Handbook of Poisonous and Injurious Plants, 2nd ed., by Lewis S. Nelson, Richard D. Shih, and Michael J. Balick. New York, NY: Springer/The New York Botanical Garden; 2007. Paperback; 340 pages. ISBN-13: 978-0387312682. $39.95.
This book is a significant revision of the 1985 publication from the American Medical Association titled The AMA Handbook of Poisonous and Injurious Plants, by Kenneth Lampe, Mary Ann McCann, and the American Medical Association. With 434 four-color photos and illustrations throughout, it is almost a field guide to poisonous plants.
The authors are 2 physicians with active practices in medical toxicology and emergency medicine plus a leading ethnobotanist: Lewis S. Nelson, MD, of the New York University School of Medicine; Richard D. Shih, MD, of the Morristown Memorial Hospital in Morristown, New Jersey; and Michael J. Balick, PhD, director of the Institute of Economic Botany at The New York Botanical Garden. Dr. Balick is also a member of the Board of Trustees of the American Botanical Council.
The combination of experienced medical practice and 3 decades of ethnobotany have produced a book that is highly authoritative in scope and depth.
The brief introduction by Andrew T. Weil, MD, noted author and pioneering proponent of integrative medicine and the rational use of medicinal plants, applauds the integration of medical experts and an experienced botanist to create this volume. A trained botanist before studying medicine, Dr. Weil has a commanding perspective on beneficial and injurious plants.
Plant-related toxicities account for about 10% of all reports to poison control centers. More than 57,000 calls related to exposures to plants were made to poison control centers in 2003, 85% of which involved children under the age of 6 years—comprising the 7th most common form of reported toxic exposures in children. The authors hasten to clarify that most of these exposures did not result in toxicity; they were merely exposures, not incidents of adverse events. Nevertheless, there are numerous toxic and injurious plants in home gardens, public parks, roadsides, vacant lots, wilderness areas, etc. Health professionals and consumers need information on the proper identification of these plants, their toxic parts, and their appropriate management if a toxic event occurs.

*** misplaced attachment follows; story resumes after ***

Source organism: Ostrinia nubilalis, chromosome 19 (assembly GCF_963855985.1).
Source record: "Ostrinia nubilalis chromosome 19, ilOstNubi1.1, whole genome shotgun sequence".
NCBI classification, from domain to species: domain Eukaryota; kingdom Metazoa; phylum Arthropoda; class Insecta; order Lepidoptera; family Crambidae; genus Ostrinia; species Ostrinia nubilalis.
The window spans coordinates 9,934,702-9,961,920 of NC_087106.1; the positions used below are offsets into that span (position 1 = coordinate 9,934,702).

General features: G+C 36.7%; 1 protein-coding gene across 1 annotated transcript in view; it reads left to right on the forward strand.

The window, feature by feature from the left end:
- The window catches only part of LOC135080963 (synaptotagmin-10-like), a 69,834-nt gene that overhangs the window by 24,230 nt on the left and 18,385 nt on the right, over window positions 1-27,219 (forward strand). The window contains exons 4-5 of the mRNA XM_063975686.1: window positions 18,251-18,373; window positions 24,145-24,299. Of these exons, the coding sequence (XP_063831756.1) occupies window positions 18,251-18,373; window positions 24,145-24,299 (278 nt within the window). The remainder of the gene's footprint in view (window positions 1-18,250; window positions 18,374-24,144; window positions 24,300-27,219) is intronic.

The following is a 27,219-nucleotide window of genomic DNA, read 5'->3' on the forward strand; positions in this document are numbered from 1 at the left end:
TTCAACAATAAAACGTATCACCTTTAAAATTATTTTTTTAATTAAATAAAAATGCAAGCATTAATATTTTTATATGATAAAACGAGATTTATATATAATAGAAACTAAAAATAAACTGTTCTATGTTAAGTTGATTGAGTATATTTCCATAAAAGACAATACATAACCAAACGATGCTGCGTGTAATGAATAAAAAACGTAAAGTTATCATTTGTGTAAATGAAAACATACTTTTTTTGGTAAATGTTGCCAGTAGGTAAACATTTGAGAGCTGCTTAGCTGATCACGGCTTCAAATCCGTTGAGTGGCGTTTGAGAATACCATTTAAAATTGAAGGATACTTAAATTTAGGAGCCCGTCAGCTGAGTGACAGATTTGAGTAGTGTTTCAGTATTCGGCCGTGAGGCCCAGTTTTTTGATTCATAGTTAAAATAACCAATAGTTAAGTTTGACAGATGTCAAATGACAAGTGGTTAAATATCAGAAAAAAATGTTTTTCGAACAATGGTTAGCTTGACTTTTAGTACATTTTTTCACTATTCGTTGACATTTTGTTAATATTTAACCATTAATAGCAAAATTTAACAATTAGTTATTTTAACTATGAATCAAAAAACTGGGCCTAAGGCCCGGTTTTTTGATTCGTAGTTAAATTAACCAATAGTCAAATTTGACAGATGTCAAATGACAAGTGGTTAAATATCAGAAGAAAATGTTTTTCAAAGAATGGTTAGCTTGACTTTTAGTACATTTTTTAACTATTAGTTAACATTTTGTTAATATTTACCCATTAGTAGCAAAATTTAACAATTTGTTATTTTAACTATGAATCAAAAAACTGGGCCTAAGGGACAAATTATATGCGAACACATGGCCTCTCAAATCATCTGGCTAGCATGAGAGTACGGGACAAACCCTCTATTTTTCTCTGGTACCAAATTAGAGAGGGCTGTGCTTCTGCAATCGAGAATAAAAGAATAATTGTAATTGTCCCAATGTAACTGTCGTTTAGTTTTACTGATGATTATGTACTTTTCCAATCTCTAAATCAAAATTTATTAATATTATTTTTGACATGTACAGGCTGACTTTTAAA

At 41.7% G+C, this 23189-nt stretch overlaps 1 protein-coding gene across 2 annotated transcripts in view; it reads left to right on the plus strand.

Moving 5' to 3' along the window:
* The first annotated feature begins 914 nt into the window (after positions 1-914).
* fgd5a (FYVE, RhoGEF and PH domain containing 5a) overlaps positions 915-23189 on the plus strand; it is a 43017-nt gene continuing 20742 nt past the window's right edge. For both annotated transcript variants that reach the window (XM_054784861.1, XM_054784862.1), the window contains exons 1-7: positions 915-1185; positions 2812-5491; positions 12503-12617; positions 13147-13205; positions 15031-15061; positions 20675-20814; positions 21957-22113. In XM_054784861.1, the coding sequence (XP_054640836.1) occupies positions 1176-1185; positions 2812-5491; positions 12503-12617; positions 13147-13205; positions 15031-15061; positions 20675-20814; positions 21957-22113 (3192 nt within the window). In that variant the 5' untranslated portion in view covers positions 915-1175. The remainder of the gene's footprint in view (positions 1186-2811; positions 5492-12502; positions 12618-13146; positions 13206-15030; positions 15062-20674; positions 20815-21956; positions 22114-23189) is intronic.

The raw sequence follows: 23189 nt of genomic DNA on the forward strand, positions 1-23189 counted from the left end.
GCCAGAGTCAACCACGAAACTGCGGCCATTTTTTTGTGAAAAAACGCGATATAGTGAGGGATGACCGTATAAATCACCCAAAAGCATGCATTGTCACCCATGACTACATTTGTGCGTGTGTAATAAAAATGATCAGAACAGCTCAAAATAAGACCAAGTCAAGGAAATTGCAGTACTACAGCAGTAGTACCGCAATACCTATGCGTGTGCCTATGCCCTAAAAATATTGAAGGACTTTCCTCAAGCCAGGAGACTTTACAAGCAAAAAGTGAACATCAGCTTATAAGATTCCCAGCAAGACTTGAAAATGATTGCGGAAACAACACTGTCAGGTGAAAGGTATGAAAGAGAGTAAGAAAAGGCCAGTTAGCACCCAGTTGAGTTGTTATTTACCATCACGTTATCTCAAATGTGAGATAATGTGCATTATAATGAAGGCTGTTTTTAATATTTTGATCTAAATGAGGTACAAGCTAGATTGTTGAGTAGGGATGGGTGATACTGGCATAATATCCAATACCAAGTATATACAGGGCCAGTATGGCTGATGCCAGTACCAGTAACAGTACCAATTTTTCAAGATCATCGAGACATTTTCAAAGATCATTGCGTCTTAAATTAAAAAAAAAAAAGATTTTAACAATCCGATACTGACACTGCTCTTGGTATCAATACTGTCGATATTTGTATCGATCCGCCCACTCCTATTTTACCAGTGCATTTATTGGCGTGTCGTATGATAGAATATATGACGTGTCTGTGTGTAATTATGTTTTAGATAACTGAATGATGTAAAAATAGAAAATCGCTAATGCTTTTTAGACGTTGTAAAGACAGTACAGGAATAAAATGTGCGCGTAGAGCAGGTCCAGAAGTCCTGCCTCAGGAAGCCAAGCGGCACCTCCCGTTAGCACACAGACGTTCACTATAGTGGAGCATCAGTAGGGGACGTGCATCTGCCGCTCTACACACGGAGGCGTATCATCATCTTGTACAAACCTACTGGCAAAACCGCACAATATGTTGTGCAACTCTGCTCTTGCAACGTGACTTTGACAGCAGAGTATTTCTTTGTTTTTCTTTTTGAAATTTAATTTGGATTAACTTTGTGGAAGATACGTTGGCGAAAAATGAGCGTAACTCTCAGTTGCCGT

The first section of the book wisely provides a brief primer on botanical nomenclature, some of which has changed since the publication of the first volume, e.g., family names for plants (Apiaceae is preferred for Umbelliferae; Asteraceae is preferred for Compositae; etc.).
The second section deals with poisonings, poisoning syndromes, and their clinical management. This section includes chapters dealing with various types of plant poisons: plants with anticholinergic (antimuscarinic) poisons (i.e., plants with tropane alkaloids, e.g., Atropa, Datura, Hyoscyamus, et al.); calcium oxalate crystals (Philodendron, et al.); cardioactive steroids/cardiac glycosides (Convallaria, Digitalis, Strophanthus, et al.); convulsant poisons (Lobelia, Nicotiana, Conium, Strychnos, et al.); cyanogenic compounds (Prunus, Sambucus, et al.); gastrointestinal toxins; mitotic inhibitors (Catharanthus, Colchicum, Podophyllum, et al.); nicotinelike alkaloids (Baptisia, Lobelia, Nicotiana, Sophora, et al.); pyrrolizidine alkaloids (Crotolaria, Heliotropum, Senecio, et al.); sodium channel blockers (Aconitum, Kalmia, Veratrum, et al.); and toxalbumins (Jatropha, Momordica, et al.). (Note that some of these genera contain plant species sometimes used in herbal medicine, usually in clinical practice, not in generally-available herbal teas or dietary supplements.)
One of the most common forms of plantrelated injuries is plant-induced dermatitis—irritation to skin. The third section contains 6 tables listing plants that are toxic to skin, including those that have mechano-chemical toxicity (e.g., the acetylcholine-formic acid-serotonin-filled stinging hairs in nettles [Urtica spp., Urticaceae]), allergens, and phototoxins (e.g., wild carrot [Daucus carota, Apiaceae]).
The fourth part provides methods for gastrointestinal decontamination, including the use of syrup of ipecac (Cephaelis ipecacuanha, Rubiaceae—the Latin binomial is curiously omitted from the paragraph on this standby herbal remedy), orogastric lavage, activated charcoal, and whole bowel irrigation.
The main part consists of the profiles on over 150 individual plants. Each profile contains the following: plant family, Latin binomial(s), common names, botanical description, distribution, toxic part(s), toxin, clinical findings, clinical management, and references. Included are usually 1–2 color photos and/or a color painting on each plant.
Physicians and other healthcare professionals (including veterinarians), herbalists, hikers, naturalists, gardeners, horticulturists, parents of small children, pet owners, and all those who interact with plants and the landscapes (both indoors and outdoors), would find this book of great value. It is well worth the investment.